Monday, September 29, 2008

Vim C# Compiling

This is the first post in my series on using Vim to do C# development. You can read the introduction into why someone might want to do that here.

The most important thing to be able to do comes in two parts:
  1. Compile
  2. Step through errors
In college we did development in Java without any kind of IDE. So you typed in your text editor. Then switched to the DOS prompt and "javac"ed. When there were errors, which there always were, you opened the file with the error and navigated to the line where it occurred. This was slow and tedious, but not the end of the world. Until you get used to Visual Studio and being able to F5, and then simply double click on an error.

How do we do the same thing in Vim? First, we have to compile. To start with, I'm going to compile using the following command:
devenv slnname.sln /Build Debug

This will perform the build exactly like Visual Studio would, just without opening Visual Studio. I put this command in a .bat file in the same directory as the .sln called build.bat.

To get Vim to use this batch file to compile:
set makeprg=build.bat

Now from within Vim just type :make when your current directory (:cd) is the one containing the build.bat file, and your solution will build.

What about parsing out the errors? Easy:
set errorformat=\ %#%f(%l\\\,%c):\ %m

This tells Vim how to parse the error output.

Now if there are errors, hitting Enter will take you directly to the file and line where the first error occurred. :cn will take you to the next and :cp will take you to the previous. :cl will list all errors. Read :help quickfix.txt for more.

You could also use msbuild to compile your solution. The command for this is simply msbuild /nologo /v:q. It will find the .sln in the current directory and build it for you. However, with this command you have to modify your .csproj so that the error output includes full paths (otherwise the errorformat wont be able to parse it). To do that, just add the following line to the common PropertyGroup element of your .csproj:
<GenerateFullPaths>True</GenerateFullPaths>

The error format is the same as for devenv. But you don't need the build.bat (if you will always have only one solution in the directory at a time), instead you can use this:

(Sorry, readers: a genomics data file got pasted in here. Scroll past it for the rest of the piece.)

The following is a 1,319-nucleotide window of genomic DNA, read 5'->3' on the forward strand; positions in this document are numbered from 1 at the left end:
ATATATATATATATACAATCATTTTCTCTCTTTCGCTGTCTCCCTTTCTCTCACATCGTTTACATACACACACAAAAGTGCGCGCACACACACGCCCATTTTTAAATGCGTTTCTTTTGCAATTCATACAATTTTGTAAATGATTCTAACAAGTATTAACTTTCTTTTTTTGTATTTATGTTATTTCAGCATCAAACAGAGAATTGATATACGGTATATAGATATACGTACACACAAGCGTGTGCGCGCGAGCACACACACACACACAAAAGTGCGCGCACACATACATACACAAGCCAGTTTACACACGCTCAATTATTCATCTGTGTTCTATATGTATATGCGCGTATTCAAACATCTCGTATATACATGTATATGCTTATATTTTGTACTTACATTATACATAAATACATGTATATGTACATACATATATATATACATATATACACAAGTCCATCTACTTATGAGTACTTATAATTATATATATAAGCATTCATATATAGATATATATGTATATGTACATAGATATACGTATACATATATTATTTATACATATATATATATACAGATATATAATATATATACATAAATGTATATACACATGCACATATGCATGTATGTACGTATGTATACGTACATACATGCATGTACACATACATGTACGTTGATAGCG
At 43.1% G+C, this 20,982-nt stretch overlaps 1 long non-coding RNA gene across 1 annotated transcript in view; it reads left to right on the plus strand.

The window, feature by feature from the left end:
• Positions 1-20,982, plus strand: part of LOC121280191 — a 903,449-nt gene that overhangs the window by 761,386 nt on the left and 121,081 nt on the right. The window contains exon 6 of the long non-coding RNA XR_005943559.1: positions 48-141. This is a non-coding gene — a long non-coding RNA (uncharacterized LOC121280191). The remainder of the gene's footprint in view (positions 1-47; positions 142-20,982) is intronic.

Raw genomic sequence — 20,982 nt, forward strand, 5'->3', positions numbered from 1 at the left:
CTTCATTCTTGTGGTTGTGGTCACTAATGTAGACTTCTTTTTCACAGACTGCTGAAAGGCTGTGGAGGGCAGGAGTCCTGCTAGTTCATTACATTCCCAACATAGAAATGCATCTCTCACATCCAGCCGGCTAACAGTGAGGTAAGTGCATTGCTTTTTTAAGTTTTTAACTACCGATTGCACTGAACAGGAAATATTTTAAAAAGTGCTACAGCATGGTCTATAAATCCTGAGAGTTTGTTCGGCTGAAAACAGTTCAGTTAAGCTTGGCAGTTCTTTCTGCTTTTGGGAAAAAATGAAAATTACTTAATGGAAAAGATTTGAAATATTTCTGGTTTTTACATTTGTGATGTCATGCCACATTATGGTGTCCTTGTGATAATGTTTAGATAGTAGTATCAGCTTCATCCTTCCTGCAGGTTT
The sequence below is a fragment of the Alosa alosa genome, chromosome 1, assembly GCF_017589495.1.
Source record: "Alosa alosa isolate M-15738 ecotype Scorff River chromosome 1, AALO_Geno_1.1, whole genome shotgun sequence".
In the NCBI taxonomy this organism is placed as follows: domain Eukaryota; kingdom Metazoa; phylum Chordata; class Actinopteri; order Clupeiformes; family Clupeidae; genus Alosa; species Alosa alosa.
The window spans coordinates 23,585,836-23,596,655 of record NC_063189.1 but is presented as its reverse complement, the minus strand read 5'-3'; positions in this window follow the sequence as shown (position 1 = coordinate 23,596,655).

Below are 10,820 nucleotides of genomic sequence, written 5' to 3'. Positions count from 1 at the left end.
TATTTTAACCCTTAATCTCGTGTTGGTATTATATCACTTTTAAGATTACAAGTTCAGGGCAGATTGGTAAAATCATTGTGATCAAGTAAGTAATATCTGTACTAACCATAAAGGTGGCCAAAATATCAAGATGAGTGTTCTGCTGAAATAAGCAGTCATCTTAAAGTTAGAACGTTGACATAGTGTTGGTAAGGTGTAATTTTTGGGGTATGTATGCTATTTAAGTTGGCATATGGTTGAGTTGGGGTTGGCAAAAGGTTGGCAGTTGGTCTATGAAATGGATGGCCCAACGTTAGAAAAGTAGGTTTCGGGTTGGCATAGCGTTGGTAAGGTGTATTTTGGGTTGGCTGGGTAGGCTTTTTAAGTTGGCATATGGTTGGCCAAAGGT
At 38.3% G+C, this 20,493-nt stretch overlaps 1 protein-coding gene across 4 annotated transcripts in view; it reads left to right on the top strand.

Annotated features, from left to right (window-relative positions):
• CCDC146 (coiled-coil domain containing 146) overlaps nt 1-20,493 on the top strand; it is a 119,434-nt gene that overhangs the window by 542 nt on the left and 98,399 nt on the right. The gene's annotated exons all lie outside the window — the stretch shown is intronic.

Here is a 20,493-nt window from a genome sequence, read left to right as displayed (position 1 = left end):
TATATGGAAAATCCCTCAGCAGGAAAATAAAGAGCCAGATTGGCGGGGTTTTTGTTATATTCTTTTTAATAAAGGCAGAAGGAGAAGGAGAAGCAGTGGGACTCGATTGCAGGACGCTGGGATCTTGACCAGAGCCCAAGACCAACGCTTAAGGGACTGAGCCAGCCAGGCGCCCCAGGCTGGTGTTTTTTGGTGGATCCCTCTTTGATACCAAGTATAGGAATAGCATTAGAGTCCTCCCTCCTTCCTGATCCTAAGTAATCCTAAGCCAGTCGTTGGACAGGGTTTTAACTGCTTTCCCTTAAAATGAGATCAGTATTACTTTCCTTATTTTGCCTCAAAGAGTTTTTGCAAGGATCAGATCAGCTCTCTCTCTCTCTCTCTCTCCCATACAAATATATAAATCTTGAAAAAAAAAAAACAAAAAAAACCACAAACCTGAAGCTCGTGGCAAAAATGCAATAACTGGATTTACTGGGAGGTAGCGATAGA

set makeprg=msbuild\ /nologo\ /v:q

Now you can happily compile C# solutions and step through errors from right inside Vim.

If you don't like having to add the GenerateFullPaths node to your project file, you can add it to the msbuild command line instead as follows:
:set makeprg=msbuild\ /nologo\ /v:q\ /property:GenerateFullPaths=true

There is one more enhancement we can make. Vim has the ability to easily switch between compilers and set all the settings that the compiler needs as part of the switch. You can enable this by creating a "devenv.vim" file in vimfiles\compiler (on windows) containing the following code:
" Vim compiler file
" Compiler: DevEnv

if exists("current_compiler")
finish
endif
let current_compiler = "devenv"

if exists(":CompilerSet") != 2 " older Vim always used :setlocal
command -nargs=* CompilerSet setlocal <args>
endif

" default errorformat
CompilerSet errorformat=\ %#%f(%l\\\,%c):\ %m

" default make
CompilerSet makeprg=build.bat

To use this, just type :compiler devenv. Or, if you want Vim to always use this anytime you're editing a C# file (a file with a .cs extension) add the following to your _vimrc:
" setup C# building
if !exists("autocommands_loaded")
let autocommands_loaded = 1
autocmd BufNewFile,BufRead *.cs compiler devenv
endif

If you have any improvements to add, please let me know in the comments!